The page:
" Art. I. The Government is authorised to Representatives, the following most energetic speech was made by M. De la of the armies and the transport of troops.
secure, by means of REQUISITION, the subsistence Fayette, that celebrated man, who has
“ 2. The Goverument will adopt such meaeut so distinguished a figure in the cause of liberty, from his first appearance in pub- exercise of these riquisitions.
sures as to prevent and punish any abuses in the lic life as Commander in Chief of the
(Sigoed) Le Duc d'OTRANTO, President." French Army or Armies, through the whole period of the French Revolution
On the 25th the Duke of Otranto comup to the present day ; during all which municated the following extract of the he has proved himself decidedly and con- correspondence, received by the Minister clusively a true friend of liberty of War during the 24th, relative to the « Gentlemen, while for the first time for operations of the armies : many years you hear a voice which the
Murshul Grouchy writes from Recroi, that he has old friends of liberty may yet recognize, entered that place with 20,000 infantry, 5000 ca. I fee} myself called upon to speak to you rulry, and a numerous artillery. The Duke of of the dangers of the country which you Dalmatin writes from 'Mezieres on the 19th Jure, at present alone have the power of sav- that the enemy will be in three duys before Laon ; ing. Sinister reports have been spread ; that great disorders have taken place in the admi. they are unfortunately confirmed. This nistration of the army; that there are a great is the moment to rally round the old tri- number of fugitives, and that he is doing every thing coloured standard, that of 89, that of in his power to repair the evil. A telegraphic Dis. liberty, equality, and public order; it is patch of the 22d June, announces that the army of that alone which can protect us from fo- the Moselle was attacked in the night, that the pest reign attacks and internal dissensions. of St. Jean has retired upon Forbach and St. Avold. Allow, Gentleman, a veteran in that sa
Our army of the Alps has repulsed the enemy upon ered cause, who was ever an enemy to the bridge of La Grange, and taken 150 prisoners. faction, to submit to you some resolu
Nothing new in the army of the Eastern Pyrenreestions, which I flatter myself you will feel the spirit of the department of the Gers appears to the necessity of adopting.”
be ameliorated. Art. 1. The Chamber declares that the inde
After a long debate, the following laws pendance of the nation is menaced.
were passed against Agitators, and after2. The Chaniber declares its sittings permawards received the sanction of the senate nenít. All attempts to dissolve it shall be consi- and the Provisional government : dered high-treason; whoever sbáll render himself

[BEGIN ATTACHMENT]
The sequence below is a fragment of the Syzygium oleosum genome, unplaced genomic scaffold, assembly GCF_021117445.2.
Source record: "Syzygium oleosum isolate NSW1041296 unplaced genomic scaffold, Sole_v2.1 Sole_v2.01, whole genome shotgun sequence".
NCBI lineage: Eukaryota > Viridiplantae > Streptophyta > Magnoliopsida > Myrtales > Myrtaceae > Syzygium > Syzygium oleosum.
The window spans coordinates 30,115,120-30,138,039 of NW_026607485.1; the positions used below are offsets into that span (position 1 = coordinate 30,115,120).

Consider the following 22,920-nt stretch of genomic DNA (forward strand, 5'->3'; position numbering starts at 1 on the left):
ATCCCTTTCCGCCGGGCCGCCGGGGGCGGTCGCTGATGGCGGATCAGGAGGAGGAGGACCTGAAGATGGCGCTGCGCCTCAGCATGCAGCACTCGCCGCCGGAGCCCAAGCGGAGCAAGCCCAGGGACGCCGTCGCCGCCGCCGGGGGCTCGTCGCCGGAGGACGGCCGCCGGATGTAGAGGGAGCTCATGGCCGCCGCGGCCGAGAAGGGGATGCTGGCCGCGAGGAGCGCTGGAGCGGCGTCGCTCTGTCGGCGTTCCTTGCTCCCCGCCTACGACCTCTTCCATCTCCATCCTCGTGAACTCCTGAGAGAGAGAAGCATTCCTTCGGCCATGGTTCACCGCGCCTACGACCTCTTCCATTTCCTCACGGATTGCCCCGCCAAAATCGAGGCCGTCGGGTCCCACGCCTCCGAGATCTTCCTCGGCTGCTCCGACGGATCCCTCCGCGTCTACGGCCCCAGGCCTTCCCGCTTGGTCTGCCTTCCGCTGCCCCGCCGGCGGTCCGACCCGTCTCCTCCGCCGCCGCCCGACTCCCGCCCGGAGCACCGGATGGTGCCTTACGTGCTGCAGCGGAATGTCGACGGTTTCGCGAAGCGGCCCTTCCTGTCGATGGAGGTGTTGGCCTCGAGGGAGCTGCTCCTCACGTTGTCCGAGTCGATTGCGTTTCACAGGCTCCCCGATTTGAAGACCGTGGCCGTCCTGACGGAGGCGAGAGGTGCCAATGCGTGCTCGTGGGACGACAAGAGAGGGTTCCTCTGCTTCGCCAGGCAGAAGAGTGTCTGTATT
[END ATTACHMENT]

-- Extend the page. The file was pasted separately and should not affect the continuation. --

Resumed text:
Art. 1. Tlie Commission of Government, in gailty of such an attempt shall be considered a order to ensure public tranquillity, besides the trailor to his country, and condemned as such.
mrasures indicated by law, may order against 3. The Arny of the Line, the Natioval Guards, those who shall be accused of provoking or fa. who liave fouglit, and still figlit, for the liberty, vouring disturbances, displaying signs of rallying, the independence, and the territory of France, or other colours than the National ones, spreading bare merited well of the country.
false and alarming news, either being placed These resolutions were carried in both ander superintendance, in a place different from houses. On the 24th ; a letter was read their place of residence, or arrest without being in the House of Representatives, from obliged to send them before a Court of Law in the General Delange. Announcing, that pro- period prescribed by the law. posals had been made to him by Laroche 2. The present disposition shall only be exe Jacquelin, for a suspension of arms, to cated for two months, at which time the indi enable him to communicate to other Ven- viduals. taken up or placed under superintendevce clean chiefs « a proposition for pacifying strall be free, or sent, if necessary, before the the country.” Another letter was readl Tribuuals,
THE GOVERNMENT COM.
MISSLON TO THE FRENCIC PEOPLE.
3. There shall be created in each of the Legis. | interior of the capital, in order to watch over the Jative Chambers a Cominittee, to which the .com. maintenance of order, which the disaffected plaints of individuals affected by the present law wonld in vain endeavour to trouble. The Pari. sball be addressed,
sian federation is animated with an unanimous decree was issued by the Provisional wist : il knows no efforts beyond its zeal for tlie